One in eight drivers have ‘head-nodded’ while driving in the past year, according to research released by Brake, the road safety charity.
‘Head-nodding’ occurs when someone ‘nods off’ for between two and 30 seconds, often without realising they have been asleep, says Brake.
In the survey of more than 1,000 drivers, one in four admitted to embarking on a journey when they already felt drowsy.
86% fail to follow best practice advice on dealing with tiredness at the wheel – by stopping somewhere safe for a nap – and 29% continue their journey after they notice the first signs of drowsiness.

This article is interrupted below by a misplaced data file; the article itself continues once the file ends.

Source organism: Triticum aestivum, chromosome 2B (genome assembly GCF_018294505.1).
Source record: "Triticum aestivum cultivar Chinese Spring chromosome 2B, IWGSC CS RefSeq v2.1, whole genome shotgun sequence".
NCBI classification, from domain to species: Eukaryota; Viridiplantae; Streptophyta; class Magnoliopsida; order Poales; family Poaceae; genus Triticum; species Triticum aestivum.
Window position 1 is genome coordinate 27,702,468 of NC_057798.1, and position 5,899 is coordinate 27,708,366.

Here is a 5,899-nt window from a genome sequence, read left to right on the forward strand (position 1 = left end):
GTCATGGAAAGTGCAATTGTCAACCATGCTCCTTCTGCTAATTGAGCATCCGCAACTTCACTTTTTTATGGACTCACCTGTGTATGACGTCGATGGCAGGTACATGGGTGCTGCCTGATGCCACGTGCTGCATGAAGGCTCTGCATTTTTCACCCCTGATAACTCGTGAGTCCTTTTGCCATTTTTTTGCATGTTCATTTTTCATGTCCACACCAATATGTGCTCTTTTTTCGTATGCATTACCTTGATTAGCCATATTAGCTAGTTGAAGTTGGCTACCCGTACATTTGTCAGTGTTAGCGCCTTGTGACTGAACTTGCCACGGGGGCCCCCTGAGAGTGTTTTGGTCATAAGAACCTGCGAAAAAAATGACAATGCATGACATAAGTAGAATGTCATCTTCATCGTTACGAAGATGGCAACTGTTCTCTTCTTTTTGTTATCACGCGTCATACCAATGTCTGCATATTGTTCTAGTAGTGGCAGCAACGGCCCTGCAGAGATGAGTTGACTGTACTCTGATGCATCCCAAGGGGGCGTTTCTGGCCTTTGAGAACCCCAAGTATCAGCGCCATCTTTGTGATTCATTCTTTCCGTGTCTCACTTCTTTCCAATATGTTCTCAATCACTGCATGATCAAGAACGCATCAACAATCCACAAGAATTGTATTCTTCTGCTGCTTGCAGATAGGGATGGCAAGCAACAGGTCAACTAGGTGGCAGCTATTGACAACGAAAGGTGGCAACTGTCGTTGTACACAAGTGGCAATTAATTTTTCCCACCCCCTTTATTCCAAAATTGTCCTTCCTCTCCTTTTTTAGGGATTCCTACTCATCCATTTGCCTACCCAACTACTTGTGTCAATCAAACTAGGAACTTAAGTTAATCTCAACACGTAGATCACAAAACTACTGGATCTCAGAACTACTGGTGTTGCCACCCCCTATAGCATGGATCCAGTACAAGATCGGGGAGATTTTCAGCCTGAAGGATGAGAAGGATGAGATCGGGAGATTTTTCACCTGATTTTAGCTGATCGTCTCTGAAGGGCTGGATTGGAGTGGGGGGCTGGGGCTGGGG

Brake presented the research results at a parliamentary reception on 13 July.
Julie Townsend, Brake’s campaigns director, said: “Driving a vehicle is a huge responsibility that must be taken seriously. That means stopping when we feel drowsy and certainly never starting a journey tired.
“We still have widespread misunderstanding of how to prevent driver tiredness, and ignorance about factors like sleep apnoea, a condition that can be treated.
“These messages still need to get through to the public, which is why we are calling for renewed efforts from the Government to tackle this issue urgently.”
For more information contact Ellen Booth, from Brake, on 01484 550067.